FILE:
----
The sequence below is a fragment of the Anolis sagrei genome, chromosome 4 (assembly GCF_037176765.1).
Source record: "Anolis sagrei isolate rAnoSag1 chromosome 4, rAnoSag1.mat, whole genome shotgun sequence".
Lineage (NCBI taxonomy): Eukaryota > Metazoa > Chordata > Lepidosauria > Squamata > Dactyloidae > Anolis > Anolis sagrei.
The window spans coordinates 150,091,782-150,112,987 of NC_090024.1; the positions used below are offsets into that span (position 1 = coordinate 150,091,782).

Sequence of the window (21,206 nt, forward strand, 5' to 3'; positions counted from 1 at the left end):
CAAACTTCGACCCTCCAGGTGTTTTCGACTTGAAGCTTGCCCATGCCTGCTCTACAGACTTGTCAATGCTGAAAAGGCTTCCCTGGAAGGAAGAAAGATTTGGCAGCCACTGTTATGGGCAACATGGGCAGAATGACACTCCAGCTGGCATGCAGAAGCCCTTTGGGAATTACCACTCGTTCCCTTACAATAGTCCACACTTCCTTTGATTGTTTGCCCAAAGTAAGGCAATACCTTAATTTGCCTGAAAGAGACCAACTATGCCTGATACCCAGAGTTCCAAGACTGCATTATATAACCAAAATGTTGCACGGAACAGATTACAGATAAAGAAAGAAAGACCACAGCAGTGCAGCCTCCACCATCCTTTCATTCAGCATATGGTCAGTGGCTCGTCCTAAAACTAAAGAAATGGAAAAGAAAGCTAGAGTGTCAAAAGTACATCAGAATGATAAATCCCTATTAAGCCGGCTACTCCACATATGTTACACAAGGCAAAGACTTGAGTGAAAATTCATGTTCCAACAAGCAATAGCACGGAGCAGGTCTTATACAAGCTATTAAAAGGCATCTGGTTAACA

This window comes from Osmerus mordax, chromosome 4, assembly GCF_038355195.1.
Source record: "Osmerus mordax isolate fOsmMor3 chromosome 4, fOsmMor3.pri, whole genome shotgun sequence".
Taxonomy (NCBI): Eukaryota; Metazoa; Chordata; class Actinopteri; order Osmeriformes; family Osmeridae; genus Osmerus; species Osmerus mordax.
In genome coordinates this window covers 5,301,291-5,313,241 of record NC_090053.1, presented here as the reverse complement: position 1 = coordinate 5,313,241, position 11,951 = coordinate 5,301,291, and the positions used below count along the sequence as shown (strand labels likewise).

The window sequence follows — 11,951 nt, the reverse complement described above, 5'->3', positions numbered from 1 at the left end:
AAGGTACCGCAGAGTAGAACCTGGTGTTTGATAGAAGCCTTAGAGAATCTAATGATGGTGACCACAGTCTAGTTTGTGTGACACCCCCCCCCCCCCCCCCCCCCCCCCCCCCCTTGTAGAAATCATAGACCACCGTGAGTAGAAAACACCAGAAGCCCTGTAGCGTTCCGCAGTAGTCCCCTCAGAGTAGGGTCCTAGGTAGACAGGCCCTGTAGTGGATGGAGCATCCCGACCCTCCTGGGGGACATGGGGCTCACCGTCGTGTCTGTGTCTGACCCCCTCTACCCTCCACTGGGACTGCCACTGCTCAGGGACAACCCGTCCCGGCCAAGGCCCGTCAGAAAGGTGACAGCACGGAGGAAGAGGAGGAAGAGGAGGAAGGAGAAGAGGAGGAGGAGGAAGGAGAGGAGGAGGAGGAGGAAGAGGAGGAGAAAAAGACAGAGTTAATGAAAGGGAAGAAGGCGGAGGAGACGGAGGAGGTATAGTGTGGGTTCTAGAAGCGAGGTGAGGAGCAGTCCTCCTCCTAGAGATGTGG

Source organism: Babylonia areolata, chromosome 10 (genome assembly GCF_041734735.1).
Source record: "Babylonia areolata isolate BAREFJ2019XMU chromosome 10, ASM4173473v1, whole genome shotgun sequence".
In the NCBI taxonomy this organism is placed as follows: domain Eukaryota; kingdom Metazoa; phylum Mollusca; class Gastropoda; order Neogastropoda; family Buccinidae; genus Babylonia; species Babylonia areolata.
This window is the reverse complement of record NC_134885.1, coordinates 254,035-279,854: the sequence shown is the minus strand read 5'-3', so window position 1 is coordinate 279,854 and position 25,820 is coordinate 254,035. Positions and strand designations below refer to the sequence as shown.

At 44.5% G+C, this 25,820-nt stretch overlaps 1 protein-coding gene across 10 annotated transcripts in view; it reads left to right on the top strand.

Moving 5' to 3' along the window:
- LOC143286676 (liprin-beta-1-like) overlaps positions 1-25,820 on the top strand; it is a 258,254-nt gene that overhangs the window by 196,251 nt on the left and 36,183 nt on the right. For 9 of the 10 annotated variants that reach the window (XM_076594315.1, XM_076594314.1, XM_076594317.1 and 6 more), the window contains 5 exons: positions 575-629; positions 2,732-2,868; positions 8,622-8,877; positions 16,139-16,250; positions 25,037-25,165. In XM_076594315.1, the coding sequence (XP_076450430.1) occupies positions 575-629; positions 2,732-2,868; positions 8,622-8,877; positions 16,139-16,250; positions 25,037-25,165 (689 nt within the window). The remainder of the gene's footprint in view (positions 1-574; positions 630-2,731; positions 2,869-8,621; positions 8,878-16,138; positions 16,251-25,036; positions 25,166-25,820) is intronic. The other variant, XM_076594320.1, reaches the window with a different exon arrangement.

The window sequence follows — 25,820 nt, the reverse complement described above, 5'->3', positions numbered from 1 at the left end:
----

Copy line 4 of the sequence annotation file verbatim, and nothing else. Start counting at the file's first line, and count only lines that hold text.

The window spans coordinates 150,091,782-150,112,987 of NC_090024.1; the positions used below are offsets into that span (position 1 = coordinate 150,091,782).